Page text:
Patient and public involvement
Neither patients nor the public were involved in the design, conduct or reporting of this study.
A total of 470 patients were recruited. Of these, 64 were excluded (16 were not internal medicine patients, 19 were not discharged home or to an independent living facility, 2 died in hospital, 14 withdrew consent, 13 were not residents of Alberta and therefore had no unique provincial health number). Of the 406 patients remaining, 316 completed the CTM and were therefore included in the analysis.
Patient sociodemographic and clinical characteristics
The mean age of the sample population was 56.6 (SD 18.5) years (table 1).
Over half (51.3%) were male and 18.4% had less than a high school education. The majority were either actively employed (27.2%) or retired (39.9%), with 8.9% of the sample being unemployed. Based on the Single Item Literacy Screener, 13.0% of the sample had low health literacy. The mean number of Elixhauser comorbidities was 2.21 (SD 1.61); 42.4% and 26.9% were taking 1–5 and 6–10 medications, respectively, prior to the index hospitalisation. Only 8.2% were not taking any medications prior to admission. During the index hospitalisation, 7.3% had a stay in the intensive care unit. The mean length of stay in hospital was 8.3 (SD 8.3) days. Associations between these patient characteristics and the composite outcome are also reported in table 1.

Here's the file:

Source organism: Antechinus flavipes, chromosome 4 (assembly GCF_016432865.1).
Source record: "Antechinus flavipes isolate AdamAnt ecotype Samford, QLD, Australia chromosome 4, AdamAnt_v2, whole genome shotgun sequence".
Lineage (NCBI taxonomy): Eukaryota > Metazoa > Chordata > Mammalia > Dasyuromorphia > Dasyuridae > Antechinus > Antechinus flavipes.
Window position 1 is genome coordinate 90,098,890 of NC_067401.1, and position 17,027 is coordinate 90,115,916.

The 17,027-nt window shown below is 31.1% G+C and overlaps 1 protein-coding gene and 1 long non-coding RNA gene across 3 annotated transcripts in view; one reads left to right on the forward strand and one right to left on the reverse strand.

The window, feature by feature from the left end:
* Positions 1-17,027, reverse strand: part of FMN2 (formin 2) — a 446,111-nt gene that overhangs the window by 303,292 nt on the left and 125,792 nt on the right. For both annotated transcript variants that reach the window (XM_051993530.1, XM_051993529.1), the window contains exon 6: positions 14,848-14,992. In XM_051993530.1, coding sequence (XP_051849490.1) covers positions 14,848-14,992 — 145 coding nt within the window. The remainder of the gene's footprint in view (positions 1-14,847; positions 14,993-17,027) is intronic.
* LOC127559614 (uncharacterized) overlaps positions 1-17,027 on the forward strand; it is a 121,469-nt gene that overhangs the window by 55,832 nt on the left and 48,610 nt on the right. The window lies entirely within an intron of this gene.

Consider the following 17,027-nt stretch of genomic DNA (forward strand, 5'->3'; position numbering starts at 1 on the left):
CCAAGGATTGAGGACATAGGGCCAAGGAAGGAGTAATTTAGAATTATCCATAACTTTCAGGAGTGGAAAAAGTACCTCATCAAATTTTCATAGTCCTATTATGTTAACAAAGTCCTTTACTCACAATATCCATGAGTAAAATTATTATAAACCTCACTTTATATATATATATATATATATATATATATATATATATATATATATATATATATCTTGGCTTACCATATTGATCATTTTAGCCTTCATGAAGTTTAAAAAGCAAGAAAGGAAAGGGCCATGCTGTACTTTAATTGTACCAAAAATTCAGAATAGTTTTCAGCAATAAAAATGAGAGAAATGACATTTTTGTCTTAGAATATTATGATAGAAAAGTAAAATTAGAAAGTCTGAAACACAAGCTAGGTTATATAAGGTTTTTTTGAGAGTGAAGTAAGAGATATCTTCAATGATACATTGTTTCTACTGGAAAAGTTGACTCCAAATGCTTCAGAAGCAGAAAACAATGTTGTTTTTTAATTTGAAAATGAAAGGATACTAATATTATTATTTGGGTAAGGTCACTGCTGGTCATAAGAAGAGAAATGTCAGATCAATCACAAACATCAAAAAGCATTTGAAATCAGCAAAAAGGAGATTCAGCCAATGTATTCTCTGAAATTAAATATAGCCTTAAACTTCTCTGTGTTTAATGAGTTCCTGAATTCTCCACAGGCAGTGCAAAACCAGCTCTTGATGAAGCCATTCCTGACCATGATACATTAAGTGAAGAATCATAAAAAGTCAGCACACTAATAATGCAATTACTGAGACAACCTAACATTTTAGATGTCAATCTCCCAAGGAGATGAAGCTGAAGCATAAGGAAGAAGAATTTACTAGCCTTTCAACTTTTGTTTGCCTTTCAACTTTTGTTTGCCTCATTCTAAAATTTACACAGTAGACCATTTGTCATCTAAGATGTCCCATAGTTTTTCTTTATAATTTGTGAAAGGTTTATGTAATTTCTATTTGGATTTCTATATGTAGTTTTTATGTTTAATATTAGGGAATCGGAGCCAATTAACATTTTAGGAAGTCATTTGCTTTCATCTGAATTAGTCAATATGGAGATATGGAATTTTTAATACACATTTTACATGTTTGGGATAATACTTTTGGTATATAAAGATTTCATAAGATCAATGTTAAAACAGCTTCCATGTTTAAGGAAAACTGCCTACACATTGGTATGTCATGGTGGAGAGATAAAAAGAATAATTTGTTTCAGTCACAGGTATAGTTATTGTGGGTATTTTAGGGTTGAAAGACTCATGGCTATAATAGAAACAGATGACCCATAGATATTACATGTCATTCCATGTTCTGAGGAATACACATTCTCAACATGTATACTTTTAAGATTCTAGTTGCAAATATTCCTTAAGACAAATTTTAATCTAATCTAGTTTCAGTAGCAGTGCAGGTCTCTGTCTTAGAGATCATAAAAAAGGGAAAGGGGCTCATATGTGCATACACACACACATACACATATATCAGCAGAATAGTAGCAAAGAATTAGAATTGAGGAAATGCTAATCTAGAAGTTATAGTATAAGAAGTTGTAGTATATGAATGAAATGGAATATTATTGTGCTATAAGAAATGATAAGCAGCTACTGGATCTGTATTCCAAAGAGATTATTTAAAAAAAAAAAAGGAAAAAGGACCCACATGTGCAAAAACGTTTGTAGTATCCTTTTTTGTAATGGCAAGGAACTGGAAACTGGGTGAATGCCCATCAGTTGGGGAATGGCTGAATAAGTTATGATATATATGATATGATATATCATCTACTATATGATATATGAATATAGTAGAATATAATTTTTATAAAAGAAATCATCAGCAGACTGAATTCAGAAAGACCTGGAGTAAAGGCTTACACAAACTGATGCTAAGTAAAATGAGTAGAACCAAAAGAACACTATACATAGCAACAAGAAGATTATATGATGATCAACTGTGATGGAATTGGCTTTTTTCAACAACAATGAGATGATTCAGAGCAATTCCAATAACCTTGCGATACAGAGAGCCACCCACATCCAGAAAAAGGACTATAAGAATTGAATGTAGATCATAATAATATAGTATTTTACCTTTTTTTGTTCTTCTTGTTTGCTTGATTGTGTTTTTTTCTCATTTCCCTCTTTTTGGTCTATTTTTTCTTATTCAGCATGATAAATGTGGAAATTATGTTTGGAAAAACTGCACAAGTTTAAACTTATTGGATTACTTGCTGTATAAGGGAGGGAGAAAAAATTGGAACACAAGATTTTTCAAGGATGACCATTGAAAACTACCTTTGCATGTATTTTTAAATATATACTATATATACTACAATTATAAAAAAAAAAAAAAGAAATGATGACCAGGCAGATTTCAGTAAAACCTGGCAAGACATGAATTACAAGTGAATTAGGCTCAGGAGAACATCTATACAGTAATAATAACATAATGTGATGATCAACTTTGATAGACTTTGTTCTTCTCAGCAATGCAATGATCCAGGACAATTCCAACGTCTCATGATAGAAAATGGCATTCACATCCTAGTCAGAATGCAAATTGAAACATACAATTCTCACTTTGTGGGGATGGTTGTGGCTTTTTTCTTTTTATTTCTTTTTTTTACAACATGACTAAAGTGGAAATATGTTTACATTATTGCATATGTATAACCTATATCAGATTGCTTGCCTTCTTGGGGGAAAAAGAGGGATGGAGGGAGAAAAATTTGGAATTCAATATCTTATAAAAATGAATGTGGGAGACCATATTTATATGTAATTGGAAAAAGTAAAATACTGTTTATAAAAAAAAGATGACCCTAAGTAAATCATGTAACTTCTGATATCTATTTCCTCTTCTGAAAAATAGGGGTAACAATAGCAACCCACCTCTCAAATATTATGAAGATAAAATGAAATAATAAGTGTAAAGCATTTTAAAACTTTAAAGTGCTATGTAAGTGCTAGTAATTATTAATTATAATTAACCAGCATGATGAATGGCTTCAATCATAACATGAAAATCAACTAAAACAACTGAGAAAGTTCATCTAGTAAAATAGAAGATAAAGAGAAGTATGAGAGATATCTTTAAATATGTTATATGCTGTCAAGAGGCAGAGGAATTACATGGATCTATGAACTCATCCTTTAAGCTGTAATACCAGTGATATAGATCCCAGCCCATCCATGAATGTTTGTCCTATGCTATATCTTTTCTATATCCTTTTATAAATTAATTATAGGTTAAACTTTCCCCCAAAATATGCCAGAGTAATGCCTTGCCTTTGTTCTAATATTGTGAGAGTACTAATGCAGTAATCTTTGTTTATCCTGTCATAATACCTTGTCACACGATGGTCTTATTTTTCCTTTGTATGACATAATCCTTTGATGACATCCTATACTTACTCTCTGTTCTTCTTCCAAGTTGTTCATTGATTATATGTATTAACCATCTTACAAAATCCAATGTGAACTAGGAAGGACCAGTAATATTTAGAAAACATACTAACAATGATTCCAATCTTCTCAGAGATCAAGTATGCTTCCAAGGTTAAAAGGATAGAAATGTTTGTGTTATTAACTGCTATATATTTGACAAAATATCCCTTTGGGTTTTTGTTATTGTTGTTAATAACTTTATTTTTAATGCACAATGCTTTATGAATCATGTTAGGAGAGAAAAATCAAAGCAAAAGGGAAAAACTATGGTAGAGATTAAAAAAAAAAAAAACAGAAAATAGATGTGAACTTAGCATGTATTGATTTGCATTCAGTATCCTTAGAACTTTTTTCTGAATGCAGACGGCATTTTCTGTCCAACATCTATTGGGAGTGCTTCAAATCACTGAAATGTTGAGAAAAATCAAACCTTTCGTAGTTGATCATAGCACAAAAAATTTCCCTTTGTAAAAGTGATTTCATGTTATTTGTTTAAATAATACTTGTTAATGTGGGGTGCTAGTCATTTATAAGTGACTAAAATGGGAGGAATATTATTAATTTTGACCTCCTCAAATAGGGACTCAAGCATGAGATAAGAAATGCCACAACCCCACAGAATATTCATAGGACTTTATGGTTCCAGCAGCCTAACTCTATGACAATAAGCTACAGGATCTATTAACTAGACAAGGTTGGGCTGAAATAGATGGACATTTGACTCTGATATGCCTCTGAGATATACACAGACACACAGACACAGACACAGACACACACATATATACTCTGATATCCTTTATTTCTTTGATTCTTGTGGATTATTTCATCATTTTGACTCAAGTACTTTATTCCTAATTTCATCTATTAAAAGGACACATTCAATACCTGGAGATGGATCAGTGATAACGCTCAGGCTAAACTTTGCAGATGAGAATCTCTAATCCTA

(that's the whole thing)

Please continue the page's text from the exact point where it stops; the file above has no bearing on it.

CTM response characteristics
The mean score for CTM-3 was 81.5, (SD 18.5), with a median of 77.8 (IQR 66.0–100.0). The mean score for CTM-15 was 79.7 (SD 17.7), with a median of 80.0 (IQR 66.6–100.0). Four patients responded ‘strongly disagree’ to every question, and therefore had CTM-3 and CTM-15 scores of 0. In general, the majority of patients indicated that they agreed or strongly agreed to each of the 15 items in the CTM asking about patient understanding and engagement in the discharge process (table 2). In our study sample, 18.0% and 38.1% had maximum scores on the CTM-15 and CTM-3, respectively.
The items with the highest proportion of patients noting inadequacies of the discharge process were items 6 (‘I clearly understood the warning signs and symptoms I should watch for to monitor my health condition’), 7 (‘I had a readable and easily understood written plan that described how all of my health care needs were going to be met’) and 15 (‘I clearly understood the possible side effects of each of my medications’), with 6.0%, 8.5% and 10.7% strongly disagreeing or disagreeing with these respective statements. The proportion of patients strongly disagreeing or disagreeing to the other 12 statements on the CTM ranged between 2.3% and 5.4% (table 2).
Correlates of CTM scores